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Tech Boards:

Where Are the Women? It’s

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Illustration: MAR IA CORTE

THE LATEST

a curious paradox: Technology companies are some of the most innovative businesses in terms of strategies, products and services, but are among the least progressive when it comes to the number of women serving on their boards of directors.


By Julie Cohen Norris, Jeff Hocking and Scott A. Coleman

T

echnology, which used to be a discrete and limited sector of the economy, has become a crucial component of virtually every aspect of day-to-day business operations. Companies that five years ago would have said technology was tangential to their business would today acknowledge that tech expertise is as essential to their overall success as finance or marketing are. This realization has led boards to recruit directors with backgrounds in social media, e-commerce, technology infrastructure and cybersecurity. A grasp of technology will be a baseline requirement for the next generation of board members. But what about diversity? The idea that boards should not be the exclusive domain of fair-skinned men has gained support, not just because it’s good public relations to project the image of a model corporate citizen but because of studies that have proven

The idea that boards should not be the exclusive domain of fair-skinned men has gained support...

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were collected in June 2013; only 10 boards were without women as of December 2013.) Twelve Tech 100 companies have three or more female board members. In the KFMC100, 37 companies have three or more female directors. What can technology companies do to address that disparity? Observation alone won’t lead to change. Boards must identify and remove the barriers that exclude women directors. Only then will they tap the pool of talented female executives who wish to further their careers and put valuable skills and experience to good use.

Illustration: MAR IA CORTE

the value of diversity, in particular the inclusion of women. And yet, many tech companies don’t seem to be getting the message. Of the 980 corporate directors serving Tech 100 companies, only 14.6 percent were women. In contrast, women hold 20 percent of board seats in the KFMC100 (the largest companies by market capitalization in all sectors). Further, 16 of the Tech 100 boards had no female directors; only one KFMC100 board was all-male. (Six tech companies added women after our data

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THE TECH 100:

SNAPSHOTS A PAUCITY OF FEMALE DIRECTORS

TECH BOARD DEMOGRAPHICS

LACK OF REPRESENTATION. As of July 2013, 16 of the 100 largest technology companies had no women directors at all, a stark contrast with the KFMC 100, which had only one board with no women. At the same time, there are 12 Technology 100 boards with at least three women members.

GENDER. There are 143 women out of 980 total directors, or 14.6 percent, well below the 20 percent of KFMC 100 board seats held by women.

LACK OF ALIGNMENT WITH CUSTOMERS. Of the 16 technology companies with no female board members, three (Activision Blizzard, Leap Wireless and Sprint) target consumers directly—and a significant portion of their customer base is women. Note: After the data for this report were collected, Activision Blizzard and Sprint announced the election of a woman to their boards.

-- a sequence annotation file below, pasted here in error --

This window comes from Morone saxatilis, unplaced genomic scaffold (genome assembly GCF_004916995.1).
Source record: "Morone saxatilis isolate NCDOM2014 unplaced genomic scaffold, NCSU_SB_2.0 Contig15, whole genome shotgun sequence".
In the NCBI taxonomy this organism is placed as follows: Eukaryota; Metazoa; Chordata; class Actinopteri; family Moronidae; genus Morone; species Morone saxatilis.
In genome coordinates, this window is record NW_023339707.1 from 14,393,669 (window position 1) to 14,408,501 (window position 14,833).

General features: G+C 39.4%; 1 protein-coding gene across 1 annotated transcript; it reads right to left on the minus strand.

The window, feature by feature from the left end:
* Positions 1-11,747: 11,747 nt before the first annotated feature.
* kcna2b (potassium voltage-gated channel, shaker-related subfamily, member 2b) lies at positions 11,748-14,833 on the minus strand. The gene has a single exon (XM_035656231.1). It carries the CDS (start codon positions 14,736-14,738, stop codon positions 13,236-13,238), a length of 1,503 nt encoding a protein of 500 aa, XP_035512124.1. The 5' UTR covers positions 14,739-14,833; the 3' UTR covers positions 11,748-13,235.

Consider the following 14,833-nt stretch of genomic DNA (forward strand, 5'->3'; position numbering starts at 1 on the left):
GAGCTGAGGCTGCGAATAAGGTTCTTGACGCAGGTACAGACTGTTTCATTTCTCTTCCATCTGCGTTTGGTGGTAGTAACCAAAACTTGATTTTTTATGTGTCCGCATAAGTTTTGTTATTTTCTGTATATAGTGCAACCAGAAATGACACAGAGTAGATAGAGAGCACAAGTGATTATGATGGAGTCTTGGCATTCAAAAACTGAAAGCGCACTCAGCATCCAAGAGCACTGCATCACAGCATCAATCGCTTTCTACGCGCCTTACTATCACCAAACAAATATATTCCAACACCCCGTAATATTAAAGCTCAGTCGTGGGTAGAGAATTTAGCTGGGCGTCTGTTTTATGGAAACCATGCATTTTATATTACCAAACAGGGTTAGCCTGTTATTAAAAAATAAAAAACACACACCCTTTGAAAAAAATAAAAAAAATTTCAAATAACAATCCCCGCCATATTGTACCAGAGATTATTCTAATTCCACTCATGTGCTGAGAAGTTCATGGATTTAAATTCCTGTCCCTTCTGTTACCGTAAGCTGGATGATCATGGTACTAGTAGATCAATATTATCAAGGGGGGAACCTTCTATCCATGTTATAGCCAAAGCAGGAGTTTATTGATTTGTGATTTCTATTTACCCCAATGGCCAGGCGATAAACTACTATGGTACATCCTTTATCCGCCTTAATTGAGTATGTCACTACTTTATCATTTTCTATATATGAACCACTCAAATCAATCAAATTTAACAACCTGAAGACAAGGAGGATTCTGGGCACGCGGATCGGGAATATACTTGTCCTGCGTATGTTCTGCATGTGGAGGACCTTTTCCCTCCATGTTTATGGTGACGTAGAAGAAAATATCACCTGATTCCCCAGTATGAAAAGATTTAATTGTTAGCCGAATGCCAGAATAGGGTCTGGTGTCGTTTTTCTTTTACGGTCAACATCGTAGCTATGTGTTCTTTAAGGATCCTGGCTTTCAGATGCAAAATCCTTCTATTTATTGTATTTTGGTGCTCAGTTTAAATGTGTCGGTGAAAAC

AGE. With an average age of 61, Tech 100 directors are younger than those in the KFMC 100, whose average age is 65. Female tech directors are younger still, with an average age of 59. TENURE. On average, a Tech 100 director has served nine years, compared with eight years for those in the KFMC 100. For female tech directors, average tenure is seven years vs. nine for male tech directors.

RECENT DEVELOPMENTS FEW WOMEN IN BOARD LEADERSHIP POSITIONS CEOs. Six women are CEOs of the Tech 100 companies; three also chair the board. LEAD OR PRESIDING DIRECTORS. Five women hold the title of lead director or presiding director. COMMITTEE CHAIRS. Fifty-seven women chair board committees: • • • • •

18 nominating/governance committee chairs 17 audit committee chairs 16 compensation/human resources committee chairs Two finance committee chairs One of each: Compliance and Risk, Corporate Relations, Business Conduct, Acquisitions

“See The Bottom Line: Corporate Performance and Women’s Representation on Boards (2004–2008)” from Catalyst, and Gender diversity, a corporate performance driver from McKinsey & Co.

Slow pace of change. Of the 91 directors joining Tech 100 boards in the 12 months ending June 2013, 16 were women, bringing the proportion of female directors up slightly to 15 percent total. Between July 31, 2013, and December 2, 2013, an additional 15 women joined Tech 100 boards. Profile of new women joining boards. The age range of women joining boards for the 12 months ending July 31, 2013, is 49 to 62, with an average age of 54. They are from a variety of industries and functional backgrounds. Untapped talent out there. There are 15 female chief financial officers (CFOs) in the Tech 100. Of these, seven are not yet serving on an outside board, suggesting boards haven’t tapped many valuable sources of expertise.

Julie Cohen Norris is a Senior Client Partner for Korn Ferry’s Global Technology Market and a member of the Board and CEO practice, based in the Firm’s Boston office • Jeff Hocking is a Senior Client Partner for Korn Ferry’s Global Technology Market and a member of the Board and CEO practice, based in the Firm’s San Francisco office. • Scott A. Coleman is a Senior Client Partner for Korn Ferry’s Global Technology Market specializing in mobile devices and operating systems, consumer electronics and unified communication services. He is based in the Firm’s Atlanta office. 9

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